She discovered that often God provided for her through the generosity and kindness of strangers. She told us of one rainy night on her journey, for example, when she found a covered porch where she could take shelter and stay dry as she slept.
When the owner of the house opened his door the next morning, he was startled by the sight of a woman sleeping in a garbage bag poncho at his feet. But instead of shooing her off the porch, or worse, he invited her inside and made her a cup of coffee. Both of them were vulnerable in this moment—Frances had to depend on the mercy of her host, and her host risked his safety and shared what he had for her sake. God was surely present in this encounter.
“Whoever welcomes you welcomes me,” says Jesus, “and whoever welcomes me welcomes the one who sent me.”
“And whoever gives even a cup of cold water”—or perhaps a cup of hot coffee—“to one of these little ones in the name of a disciple”…will not lose his reward.
Frances’s faith may sound naïve—after all, her story could have had a much different, and more tragic, ending. How could she maintain such deep and enduring trust in God?
Perhaps it was precisely because of her vulnerability that she was able to recognize God’s grace and love.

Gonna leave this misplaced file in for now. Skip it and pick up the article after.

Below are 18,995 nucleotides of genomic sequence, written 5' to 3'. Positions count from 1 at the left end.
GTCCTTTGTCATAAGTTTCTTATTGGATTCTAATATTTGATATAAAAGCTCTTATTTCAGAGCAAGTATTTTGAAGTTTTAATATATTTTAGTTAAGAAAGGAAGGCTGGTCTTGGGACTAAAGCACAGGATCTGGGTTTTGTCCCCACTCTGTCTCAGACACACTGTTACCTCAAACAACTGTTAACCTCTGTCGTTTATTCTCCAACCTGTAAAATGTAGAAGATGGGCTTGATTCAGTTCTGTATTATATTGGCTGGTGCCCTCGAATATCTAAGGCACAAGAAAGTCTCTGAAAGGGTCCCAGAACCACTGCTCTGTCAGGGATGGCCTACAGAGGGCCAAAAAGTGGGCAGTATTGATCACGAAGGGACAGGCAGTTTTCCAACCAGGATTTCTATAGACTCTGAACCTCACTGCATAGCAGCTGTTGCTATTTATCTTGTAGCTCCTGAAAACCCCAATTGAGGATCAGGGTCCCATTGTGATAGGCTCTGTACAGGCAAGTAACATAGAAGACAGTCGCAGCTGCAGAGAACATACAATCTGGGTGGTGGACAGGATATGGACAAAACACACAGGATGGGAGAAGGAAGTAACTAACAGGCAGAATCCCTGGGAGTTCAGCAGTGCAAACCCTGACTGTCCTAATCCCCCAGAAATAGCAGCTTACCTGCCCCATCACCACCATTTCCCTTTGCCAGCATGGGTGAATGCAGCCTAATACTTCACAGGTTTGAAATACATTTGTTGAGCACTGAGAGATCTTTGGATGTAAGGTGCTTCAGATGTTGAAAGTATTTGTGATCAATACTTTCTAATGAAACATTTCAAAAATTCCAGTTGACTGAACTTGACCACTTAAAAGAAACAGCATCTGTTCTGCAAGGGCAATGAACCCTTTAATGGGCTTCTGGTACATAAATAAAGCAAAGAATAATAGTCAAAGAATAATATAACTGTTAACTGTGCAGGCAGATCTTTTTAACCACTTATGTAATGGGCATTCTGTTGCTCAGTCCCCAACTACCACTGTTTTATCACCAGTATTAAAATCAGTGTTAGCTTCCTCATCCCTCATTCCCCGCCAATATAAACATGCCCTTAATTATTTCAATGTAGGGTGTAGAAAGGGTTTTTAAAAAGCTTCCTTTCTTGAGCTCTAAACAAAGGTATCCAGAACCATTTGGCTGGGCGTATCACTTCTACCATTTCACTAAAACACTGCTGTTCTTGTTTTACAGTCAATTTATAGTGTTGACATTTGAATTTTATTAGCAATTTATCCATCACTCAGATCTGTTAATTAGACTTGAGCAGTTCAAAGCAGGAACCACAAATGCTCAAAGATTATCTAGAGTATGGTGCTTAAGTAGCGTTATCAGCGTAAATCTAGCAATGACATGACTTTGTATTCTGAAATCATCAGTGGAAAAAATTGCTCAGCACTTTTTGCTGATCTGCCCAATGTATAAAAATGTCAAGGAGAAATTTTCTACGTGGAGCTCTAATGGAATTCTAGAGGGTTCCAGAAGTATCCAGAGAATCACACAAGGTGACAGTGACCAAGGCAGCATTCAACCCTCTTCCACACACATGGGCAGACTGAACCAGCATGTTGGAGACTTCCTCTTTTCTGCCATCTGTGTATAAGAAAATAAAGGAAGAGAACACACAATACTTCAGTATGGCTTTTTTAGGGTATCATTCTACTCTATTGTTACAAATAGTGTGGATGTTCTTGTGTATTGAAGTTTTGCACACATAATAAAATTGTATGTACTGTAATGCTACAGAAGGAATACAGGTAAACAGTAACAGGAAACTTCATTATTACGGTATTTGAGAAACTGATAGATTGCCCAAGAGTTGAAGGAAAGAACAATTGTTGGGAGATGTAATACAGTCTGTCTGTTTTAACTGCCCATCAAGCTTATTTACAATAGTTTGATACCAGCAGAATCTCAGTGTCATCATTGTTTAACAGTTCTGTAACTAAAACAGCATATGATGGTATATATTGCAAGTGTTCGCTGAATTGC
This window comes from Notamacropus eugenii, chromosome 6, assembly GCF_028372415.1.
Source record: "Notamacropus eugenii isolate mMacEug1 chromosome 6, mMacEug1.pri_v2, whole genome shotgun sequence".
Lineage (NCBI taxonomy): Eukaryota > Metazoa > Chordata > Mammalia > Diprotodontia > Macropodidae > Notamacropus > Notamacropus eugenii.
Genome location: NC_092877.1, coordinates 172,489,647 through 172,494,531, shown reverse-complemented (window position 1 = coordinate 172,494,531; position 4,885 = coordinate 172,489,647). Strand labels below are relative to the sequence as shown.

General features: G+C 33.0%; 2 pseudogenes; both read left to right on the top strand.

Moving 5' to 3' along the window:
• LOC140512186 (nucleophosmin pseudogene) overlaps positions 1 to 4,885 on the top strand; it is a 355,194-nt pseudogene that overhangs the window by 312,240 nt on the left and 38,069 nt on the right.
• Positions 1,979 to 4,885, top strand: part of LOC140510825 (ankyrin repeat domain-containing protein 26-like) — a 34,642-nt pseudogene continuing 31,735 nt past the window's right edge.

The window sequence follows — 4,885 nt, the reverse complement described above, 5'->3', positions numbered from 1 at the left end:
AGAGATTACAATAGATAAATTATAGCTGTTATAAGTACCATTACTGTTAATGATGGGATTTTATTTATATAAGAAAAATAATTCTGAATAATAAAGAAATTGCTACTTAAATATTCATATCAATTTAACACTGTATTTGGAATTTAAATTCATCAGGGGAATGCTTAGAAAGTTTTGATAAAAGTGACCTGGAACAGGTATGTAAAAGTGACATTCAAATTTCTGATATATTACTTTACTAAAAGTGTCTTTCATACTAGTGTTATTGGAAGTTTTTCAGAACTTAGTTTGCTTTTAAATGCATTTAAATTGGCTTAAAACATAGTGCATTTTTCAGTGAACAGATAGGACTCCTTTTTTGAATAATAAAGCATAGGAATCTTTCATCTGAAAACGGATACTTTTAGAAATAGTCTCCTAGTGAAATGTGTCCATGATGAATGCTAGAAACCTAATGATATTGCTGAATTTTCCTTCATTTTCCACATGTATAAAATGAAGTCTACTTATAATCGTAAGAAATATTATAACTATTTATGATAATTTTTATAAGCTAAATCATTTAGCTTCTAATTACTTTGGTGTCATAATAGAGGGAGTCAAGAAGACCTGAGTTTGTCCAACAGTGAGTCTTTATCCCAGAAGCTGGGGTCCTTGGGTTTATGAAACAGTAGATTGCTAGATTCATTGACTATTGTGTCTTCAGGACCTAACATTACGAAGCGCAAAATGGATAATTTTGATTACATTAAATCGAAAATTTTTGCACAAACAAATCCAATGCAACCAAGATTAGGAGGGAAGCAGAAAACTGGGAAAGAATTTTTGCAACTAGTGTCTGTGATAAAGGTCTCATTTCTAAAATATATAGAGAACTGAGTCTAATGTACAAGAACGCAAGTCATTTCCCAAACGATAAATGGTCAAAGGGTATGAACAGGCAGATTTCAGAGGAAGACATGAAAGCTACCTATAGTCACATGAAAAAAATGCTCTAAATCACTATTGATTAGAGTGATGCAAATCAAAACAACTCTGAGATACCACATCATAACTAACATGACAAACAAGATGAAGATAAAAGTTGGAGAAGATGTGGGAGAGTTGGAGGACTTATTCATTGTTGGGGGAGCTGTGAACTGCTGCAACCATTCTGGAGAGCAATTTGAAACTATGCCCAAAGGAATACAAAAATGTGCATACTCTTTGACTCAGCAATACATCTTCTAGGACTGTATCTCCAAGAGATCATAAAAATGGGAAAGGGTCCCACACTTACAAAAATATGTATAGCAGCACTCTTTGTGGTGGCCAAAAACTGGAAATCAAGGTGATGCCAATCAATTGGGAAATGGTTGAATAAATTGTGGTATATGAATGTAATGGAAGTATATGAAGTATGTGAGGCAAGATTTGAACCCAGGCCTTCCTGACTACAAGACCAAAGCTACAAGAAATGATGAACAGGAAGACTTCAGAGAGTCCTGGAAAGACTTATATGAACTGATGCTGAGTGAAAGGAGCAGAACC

She had learned, like Abraham, that everything she had—that her very life and all she held dear— was a gift from God. And she believed that if God had journeyed with her this far, then surely God wouldn’t abandon her now.
I think it’s easy for us—when things are going well, and when we have a feeling of power and control in our lives—to lose this sense of trust and belonging. We forget that we are utterly dependent upon God, and upon each other. It’s when we’re vulnerable—either by choice or by circumstance—that we are better able to recognize God’s presence and provision.
We worship a vulnerable God—a God who chose to become incarnate, and to live and die as one of us—a God who promises to be present whenever we welcome and care for one another—a God who, in spite of our sin and disbelief, continues to love and forgive us.
When we embrace our own vulnerability, we are able to enter more deeply into relationship with God, and to recognize and give thanks for all the ways that God has blessed and cared for us. We are able, like Abraham and Frances, to trust in God’s grace and love.
This morning, I give thanks for this congregation in which I came to understand the depth of God’s love for me and began to discern God’s call in my life. And I pray for each of you, that wherever your journey of faith may lead you, you will trust in God’s goodness and experience God’s blessing every step of the way.